Amla (emblica Officinalis): The Immunity Booster

The Immunity Booster
Amla (emblica Officinalis): The Immunity Booster

Author: Saroj Joshi Manohar
Format: Paperback
Language: English
ISBN: 9788178060378
Code: 9220A
Pages: 32
Price: Rs. 30.00

Published: 1970
Publisher: Unicorn Books
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Increasing levels of pollution promote the growth of free radicals in the body, causing a host of diseases, including degenerative ones. Free radicals also promote premature ageing. To counter these harmful effects, the body needs antioxidants substances that effectively combat the ill-effects of free radicals. The Amla is a rich source of vitamin C and other natural antioxidants, including essential minerals.
This booklet outlines all the preventive, curative and restorative properties of the Amla. All parts of the herb play a crucial role in boosting the body's immunity. The Amla fruit is a popular ingredient in many healthcare products and tonics, particularly because it has no known adverse side-effects. So, if you wish to get rid of premature wrinkles and add a spring to your step, the Amla is just the herb for you.

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About the Author(s)

Saroja Joshi Manohar has had a distinguished career in the field of Pharmacy education. After qualifying from Andhra University in 1962, she began researching medicinal plants. Ms Manohar established the Pharmacy Department at Kamala Nehru Girls Polytechnic in Hyderabad. She was also appointed a member of the Second Andhra Pradesh Pharmacy Council.Thereafter, she joined the College of Pharmacy, New Delhi and taught Pharmacognosy. Ms Manohar retired recently from the College of Pharmacy, New Delhi.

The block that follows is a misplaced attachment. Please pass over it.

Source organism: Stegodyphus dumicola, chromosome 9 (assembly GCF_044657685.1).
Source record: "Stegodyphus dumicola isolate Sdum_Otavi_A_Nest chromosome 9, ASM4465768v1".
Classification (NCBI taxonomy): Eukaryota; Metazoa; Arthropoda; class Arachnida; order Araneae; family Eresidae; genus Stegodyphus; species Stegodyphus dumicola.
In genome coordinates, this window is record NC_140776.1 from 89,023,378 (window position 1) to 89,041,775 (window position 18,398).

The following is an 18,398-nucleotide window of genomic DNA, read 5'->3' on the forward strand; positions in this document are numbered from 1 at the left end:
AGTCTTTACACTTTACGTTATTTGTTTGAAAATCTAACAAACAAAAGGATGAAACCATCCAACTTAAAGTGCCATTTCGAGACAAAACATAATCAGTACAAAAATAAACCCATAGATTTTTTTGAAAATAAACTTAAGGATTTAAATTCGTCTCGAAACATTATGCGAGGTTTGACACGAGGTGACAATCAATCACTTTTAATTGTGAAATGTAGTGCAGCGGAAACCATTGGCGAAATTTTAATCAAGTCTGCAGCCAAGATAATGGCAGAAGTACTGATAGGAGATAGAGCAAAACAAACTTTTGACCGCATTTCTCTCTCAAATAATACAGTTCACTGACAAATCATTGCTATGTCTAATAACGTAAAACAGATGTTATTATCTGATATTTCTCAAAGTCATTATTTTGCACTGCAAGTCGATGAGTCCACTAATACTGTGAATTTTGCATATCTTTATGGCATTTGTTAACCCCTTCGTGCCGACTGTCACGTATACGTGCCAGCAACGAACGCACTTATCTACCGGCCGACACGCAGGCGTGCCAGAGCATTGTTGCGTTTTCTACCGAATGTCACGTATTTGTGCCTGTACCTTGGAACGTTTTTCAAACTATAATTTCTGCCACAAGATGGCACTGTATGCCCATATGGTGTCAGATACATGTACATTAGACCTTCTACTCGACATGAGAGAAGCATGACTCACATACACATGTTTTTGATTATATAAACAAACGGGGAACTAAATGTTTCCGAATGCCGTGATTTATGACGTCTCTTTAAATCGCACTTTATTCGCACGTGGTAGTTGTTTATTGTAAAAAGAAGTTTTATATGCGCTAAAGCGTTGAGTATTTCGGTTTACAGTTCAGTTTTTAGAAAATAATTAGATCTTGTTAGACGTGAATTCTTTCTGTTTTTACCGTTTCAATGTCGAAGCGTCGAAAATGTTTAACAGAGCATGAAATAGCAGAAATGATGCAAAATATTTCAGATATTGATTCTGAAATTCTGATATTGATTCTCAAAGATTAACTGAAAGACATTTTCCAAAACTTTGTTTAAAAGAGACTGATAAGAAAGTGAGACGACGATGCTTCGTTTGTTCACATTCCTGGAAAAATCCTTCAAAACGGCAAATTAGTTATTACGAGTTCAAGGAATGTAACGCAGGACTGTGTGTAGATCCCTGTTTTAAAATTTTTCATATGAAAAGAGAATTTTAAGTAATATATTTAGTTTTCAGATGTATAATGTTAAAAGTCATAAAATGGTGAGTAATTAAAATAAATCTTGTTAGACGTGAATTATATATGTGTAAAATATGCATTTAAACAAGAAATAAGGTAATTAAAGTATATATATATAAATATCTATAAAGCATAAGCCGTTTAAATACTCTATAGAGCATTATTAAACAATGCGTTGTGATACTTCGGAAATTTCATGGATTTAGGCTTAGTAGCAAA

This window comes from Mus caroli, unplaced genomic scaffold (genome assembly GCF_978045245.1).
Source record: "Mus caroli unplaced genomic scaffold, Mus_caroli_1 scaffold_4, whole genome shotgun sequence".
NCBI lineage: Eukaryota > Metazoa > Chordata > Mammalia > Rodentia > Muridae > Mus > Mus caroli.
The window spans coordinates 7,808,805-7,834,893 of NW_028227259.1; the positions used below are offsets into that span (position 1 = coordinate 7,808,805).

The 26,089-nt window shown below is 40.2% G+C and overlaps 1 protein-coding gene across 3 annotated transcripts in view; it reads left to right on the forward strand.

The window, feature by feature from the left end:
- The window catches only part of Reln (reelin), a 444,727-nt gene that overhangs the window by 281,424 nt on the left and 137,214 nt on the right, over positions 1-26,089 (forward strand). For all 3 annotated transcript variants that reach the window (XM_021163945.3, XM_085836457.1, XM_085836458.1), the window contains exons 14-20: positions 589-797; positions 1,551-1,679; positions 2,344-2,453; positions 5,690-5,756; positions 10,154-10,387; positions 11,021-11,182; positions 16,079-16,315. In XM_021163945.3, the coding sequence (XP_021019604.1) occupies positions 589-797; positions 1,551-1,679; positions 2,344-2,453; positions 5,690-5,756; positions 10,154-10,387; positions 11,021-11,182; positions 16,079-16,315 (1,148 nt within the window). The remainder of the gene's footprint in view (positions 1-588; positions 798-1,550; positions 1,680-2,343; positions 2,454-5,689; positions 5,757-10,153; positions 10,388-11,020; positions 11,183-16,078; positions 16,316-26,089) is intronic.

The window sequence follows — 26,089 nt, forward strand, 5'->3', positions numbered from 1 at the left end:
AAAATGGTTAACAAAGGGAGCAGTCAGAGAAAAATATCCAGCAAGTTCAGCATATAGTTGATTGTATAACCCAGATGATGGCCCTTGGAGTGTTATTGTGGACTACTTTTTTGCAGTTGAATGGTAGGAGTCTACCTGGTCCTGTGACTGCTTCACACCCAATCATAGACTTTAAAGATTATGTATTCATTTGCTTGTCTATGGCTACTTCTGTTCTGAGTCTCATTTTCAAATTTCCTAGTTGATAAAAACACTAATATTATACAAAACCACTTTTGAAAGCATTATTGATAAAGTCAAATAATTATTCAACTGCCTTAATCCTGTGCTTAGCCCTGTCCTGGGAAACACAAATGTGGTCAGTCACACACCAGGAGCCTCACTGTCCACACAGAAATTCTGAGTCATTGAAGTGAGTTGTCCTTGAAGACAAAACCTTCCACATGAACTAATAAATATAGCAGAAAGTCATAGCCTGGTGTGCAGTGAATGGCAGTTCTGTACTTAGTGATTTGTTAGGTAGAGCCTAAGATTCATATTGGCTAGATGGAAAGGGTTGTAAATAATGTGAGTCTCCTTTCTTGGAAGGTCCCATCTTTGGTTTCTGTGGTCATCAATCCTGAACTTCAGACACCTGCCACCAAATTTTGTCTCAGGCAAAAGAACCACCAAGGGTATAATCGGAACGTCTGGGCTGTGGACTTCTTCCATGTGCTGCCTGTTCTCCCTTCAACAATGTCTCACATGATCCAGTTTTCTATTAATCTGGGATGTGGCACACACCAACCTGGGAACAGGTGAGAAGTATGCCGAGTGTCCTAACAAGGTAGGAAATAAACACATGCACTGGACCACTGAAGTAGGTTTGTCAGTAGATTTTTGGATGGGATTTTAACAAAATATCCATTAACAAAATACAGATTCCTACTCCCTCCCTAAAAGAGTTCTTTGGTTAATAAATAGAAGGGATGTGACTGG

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(Following is an extract of the content from the book)
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ABOUT AMLA - A RICH SOURCE OF THE VITAMIN C ANTIOXIDANT
Many citrus fruits are a source of vitamin C. The fruit or berries of the Amla tree are the richest source of vitamin C and antioxidants. Vitamin C is found in all citrus fruits and is a very powerful natural antioxidant. But, perhaps, the most important source of the key natural antioxidant, vitamin C,is the fruit of the plant, Amla, which is also known as the Indian gooseberry. Its botanical name is Emblica officinalis. Most of us are familiar with Amla, the round, gooseberry-like fruit of a tree native to India. The tree is found both in the wild and cultivated state in the mixed deciduous forests in India. It is a medium-to-large deciduous tree with small leaves closely set in pinnate fashion, and small pale greenish to greenish yellow, dense clusters of flowers. The fruit resembles the gooseberry nearly spherical or globular, slightly broader than long, and with small, shallow, conical depressions at either end of its longitudinal axis, especially at the place of attachment to the stalk. Normally, the fruit is 18 to 25 mm wide at the middle. When ripe, the fruit can be succulent, yellow or pink. The fruit juice of the Amla contains vitamin C and other antioxidants, making it the most valuable source of antioxidants.Read on to find out how you can benefit from its therapeutic properties.
THE AMLA IS A HERBAL FOOD SUPPLEMENT
Herbs may be popular for their flavoring or coloring properties but many herbs are also acclaimed for preventing health problems and for healing. Typically, herbs are non-woody plants that die down to the ground after flowering. But, in the modern context, the term herb is applied to all plants, any part of which is used for therapeutic, flavouring or colouring purposes. These could be the roots of a plant, leaves, stem, bark, flowers, or fruit. Most of us are familiar with the array of kitchen herbs commonly used as seasoning in Indian cooking such as haldi, lassun, adarak, pudina, or imli. However, there are many other valuable herbs like the Amla, which is widely used as an ingredient in common household recipes and also for medicinal purposes. In recognition of its beneficial properties, Amla is known as amritphala in Sanskrit, which literally means the fruit of heaven or nectar fruit. It is so called because it is rich in many desirable properties. The herb features in a 7th century Ayurvedic medical text. According to several scholars, the sage Chyawan is reputed to have restored his vitality with this fruit.

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